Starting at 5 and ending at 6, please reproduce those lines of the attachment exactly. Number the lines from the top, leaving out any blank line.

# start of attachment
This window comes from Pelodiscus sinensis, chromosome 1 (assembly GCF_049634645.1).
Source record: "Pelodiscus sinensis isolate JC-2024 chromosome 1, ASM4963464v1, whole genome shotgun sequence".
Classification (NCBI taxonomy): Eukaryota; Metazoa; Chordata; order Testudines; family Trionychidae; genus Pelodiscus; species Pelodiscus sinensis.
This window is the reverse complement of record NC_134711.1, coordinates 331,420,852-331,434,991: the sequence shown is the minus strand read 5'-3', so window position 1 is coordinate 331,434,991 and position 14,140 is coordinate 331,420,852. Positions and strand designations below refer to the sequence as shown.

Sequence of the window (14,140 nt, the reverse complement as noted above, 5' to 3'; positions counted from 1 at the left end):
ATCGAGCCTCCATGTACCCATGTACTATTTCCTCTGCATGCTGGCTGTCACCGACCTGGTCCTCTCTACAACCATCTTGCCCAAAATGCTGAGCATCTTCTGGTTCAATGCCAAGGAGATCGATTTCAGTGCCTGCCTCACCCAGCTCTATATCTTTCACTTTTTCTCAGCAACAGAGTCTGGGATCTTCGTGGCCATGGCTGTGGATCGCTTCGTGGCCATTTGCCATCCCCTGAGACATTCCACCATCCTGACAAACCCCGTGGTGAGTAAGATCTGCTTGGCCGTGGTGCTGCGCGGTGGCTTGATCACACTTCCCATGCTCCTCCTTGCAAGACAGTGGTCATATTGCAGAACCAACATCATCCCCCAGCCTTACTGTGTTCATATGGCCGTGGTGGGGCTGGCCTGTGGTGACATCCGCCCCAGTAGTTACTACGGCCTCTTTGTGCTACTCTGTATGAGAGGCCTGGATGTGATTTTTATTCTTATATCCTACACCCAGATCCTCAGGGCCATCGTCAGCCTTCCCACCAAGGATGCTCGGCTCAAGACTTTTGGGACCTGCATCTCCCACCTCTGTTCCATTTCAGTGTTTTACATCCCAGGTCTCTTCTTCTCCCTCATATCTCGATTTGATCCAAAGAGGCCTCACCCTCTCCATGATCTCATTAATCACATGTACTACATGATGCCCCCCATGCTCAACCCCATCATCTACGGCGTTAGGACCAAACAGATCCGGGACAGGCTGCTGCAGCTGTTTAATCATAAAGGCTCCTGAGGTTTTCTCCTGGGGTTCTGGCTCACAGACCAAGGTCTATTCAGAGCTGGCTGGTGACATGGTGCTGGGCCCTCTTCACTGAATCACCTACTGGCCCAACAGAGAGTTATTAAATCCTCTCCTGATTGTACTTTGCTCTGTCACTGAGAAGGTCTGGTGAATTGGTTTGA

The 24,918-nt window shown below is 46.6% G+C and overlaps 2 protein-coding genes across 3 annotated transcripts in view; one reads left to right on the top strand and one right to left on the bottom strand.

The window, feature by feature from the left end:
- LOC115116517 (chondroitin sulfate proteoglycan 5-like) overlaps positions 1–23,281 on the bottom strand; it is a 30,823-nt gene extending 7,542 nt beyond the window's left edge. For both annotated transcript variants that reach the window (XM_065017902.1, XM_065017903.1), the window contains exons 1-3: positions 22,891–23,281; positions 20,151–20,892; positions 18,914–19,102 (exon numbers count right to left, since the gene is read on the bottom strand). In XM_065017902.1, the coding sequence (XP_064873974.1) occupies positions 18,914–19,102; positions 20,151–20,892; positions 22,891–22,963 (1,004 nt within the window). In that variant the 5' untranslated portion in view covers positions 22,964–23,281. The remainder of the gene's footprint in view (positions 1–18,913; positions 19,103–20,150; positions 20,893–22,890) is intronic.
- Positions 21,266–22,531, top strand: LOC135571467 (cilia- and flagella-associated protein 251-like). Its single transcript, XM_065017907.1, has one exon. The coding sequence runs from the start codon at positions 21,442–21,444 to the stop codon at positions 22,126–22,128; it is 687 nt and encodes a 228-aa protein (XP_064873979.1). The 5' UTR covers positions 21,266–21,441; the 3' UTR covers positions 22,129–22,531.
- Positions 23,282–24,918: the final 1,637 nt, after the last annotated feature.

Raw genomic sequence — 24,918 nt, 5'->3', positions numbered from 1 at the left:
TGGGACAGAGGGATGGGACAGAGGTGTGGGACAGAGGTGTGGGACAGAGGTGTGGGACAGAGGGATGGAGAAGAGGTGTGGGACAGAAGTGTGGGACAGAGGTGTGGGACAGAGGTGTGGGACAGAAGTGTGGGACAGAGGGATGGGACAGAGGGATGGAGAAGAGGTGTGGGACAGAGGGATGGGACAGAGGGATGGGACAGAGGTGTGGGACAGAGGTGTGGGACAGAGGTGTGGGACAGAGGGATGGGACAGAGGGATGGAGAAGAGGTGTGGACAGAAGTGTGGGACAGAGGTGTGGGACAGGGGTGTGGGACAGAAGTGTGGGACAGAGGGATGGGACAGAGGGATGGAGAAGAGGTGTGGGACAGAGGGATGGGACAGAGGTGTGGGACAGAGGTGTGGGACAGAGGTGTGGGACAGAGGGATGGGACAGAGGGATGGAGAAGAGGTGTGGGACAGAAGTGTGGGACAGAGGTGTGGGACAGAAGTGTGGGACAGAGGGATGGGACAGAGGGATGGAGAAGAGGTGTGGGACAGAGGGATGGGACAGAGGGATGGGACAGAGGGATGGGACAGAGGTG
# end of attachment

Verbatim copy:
Sequence of the window (14,140 nt, the reverse complement as noted above, 5' to 3'; positions counted from 1 at the left end):
ATCGAGCCTCCATGTACCCATGTACTATTTCCTCTGCATGCTGGCTGTCACCGACCTGGTCCTCTCTACAACCATCTTGCCCAAAATGCTGAGCATCTTCTGGTTCAATGCCAAGGAGATCGATTTCAGTGCCTGCCTCACCCAGCTCTATATCTTTCACTTTTTCTCAGCAACAGAGTCTGGGATCTTCGTGGCCATGGCTGTGGATCGCTTCGTGGCCATTTGCCATCCCCTGAGACATTCCACCATCCTGACAAACCCCGTGGTGAGTAAGATCTGCTTGGCCGTGGTGCTGCGCGGTGGCTTGATCACACTTCCCATGCTCCTCCTTGCAAGACAGTGGTCATATTGCAGAACCAACATCATCCCCCAGCCTTACTGTGTTCATATGGCCGTGGTGGGGCTGGCCTGTGGTGACATCCGCCCCAGTAGTTACTACGGCCTCTTTGTGCTACTCTGTATGAGAGGCCTGGATGTGATTTTTATTCTTATATCCTACACCCAGATCCTCAGGGCCATCGTCAGCCTTCCCACCAAGGATGCTCGGCTCAAGACTTTTGGGACCTGCATCTCCCACCTCTGTTCCATTTCAGTGTTTTACATCCCAGGTCTCTTCTTCTCCCTCATATCTCGATTTGATCCAAAGAGGCCTCACCCTCTCCATGATCTCATTAATCACATGTACTACATGATGCCCCCCATGCTCAACCCCATCATCTACGGCGTTAGGACCAAACAGATCCGGGACAGGCTGCTGCAGCTGTTTAATCATAAAGGCTCCTGAGGTTTTCTCCTGGGGTTCTGGCTCACAGACCAAGGTCTATTCAGAGCTGGCTGGTGACATGGTGCTGGGCCCTCTTCACTGAATCACCTACTGGCCCAACAGAGAGTTATTAAATCCTCTCCTGATTGTACTTTGCTCTGTCACTGAGAAGGTCTGGTGAATTGGTTTGA